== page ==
A growing body of psychological and cognitive research is showing that the conservative mind has a few things in common. Some research suggests that conservatives may be more attuned to potential threats and have a stronger emotional response to them compared to liberals. For example, studies have found that conservatives tend to have greater physiological responses to images and sounds that evoke fear or disgust.
Other studies have found that conservatives tend to score higher on measures of cognitive closure, which refers to the tendency to seek closure and avoid ambiguity and uncertainty. This may manifest as a preference for traditional values and a resistance to change. Additionally, conservatives may be more likely to rely on heuristics (mental shortcuts) when making decisions, whereas liberals may be more likely to engage in deliberative thinking.
It’s possible these traits at growing scale could present a profound challenge for American democracy in years to come:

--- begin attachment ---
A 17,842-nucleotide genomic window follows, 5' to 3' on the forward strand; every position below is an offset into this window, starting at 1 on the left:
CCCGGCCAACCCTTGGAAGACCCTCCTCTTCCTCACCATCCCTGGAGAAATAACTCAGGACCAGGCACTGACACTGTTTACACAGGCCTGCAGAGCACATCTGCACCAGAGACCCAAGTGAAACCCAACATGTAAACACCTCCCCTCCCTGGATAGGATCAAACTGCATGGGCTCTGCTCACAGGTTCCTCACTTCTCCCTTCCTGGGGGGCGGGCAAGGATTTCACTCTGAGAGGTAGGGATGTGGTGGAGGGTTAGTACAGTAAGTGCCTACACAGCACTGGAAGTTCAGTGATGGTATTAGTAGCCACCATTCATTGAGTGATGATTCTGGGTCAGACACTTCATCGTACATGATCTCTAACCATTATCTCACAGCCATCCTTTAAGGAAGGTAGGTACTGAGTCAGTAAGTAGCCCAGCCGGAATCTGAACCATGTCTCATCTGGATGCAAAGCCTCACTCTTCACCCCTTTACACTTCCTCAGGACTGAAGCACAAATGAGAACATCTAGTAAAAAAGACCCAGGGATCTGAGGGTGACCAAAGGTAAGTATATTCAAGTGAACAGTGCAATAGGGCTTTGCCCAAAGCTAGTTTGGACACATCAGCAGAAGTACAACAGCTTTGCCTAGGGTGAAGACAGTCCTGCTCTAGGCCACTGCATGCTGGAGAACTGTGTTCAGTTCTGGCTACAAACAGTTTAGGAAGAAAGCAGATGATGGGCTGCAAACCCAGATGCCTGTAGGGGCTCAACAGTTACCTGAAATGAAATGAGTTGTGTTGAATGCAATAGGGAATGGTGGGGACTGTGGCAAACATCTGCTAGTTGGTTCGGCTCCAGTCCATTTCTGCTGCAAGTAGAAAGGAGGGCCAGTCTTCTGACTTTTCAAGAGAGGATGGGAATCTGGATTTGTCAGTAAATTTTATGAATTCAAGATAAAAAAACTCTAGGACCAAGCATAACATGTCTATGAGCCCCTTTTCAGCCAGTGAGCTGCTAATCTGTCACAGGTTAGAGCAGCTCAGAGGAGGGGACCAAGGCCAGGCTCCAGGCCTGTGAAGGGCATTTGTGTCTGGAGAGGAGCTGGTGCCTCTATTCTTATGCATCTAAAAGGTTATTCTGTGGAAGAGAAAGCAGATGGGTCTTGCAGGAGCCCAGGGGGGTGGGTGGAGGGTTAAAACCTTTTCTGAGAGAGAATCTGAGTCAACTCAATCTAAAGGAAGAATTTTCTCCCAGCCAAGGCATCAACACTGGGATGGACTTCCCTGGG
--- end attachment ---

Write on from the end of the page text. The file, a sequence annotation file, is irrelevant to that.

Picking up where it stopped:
- are low in the “openness” trait — seek comfort and familiarity, and avoid novelty or challenge
- dislike change and difference
- tend to be rigid and dogmatic thinkers; close-minded
- have a strong need for closure
- have a high tendency to jump to conclusions while exuding self-righteous conviction
- are high in conscientiousness, but low in conscience — many see life as a game to win at all costs, especially the social dominators
- value loyalty
- more likely than liberals to engage in motivated reasoning
- more likely to have strong religious beliefs
- more likely to engage in magical thinking
- more likely to believe in conspiracy theories
- more likely to exhibit authoritarian personality traits
- more likely to harbor aggressive tendencies
- tend to be controlling
More on conservatives:
Liberals believe in fairness; conservatives believe in hierarchy.
Democracy is built on the rule of law, but the right-wing tends to prefer a cult of personality.
Artists are famously left-wing, and fundamentalists are classically right-wing..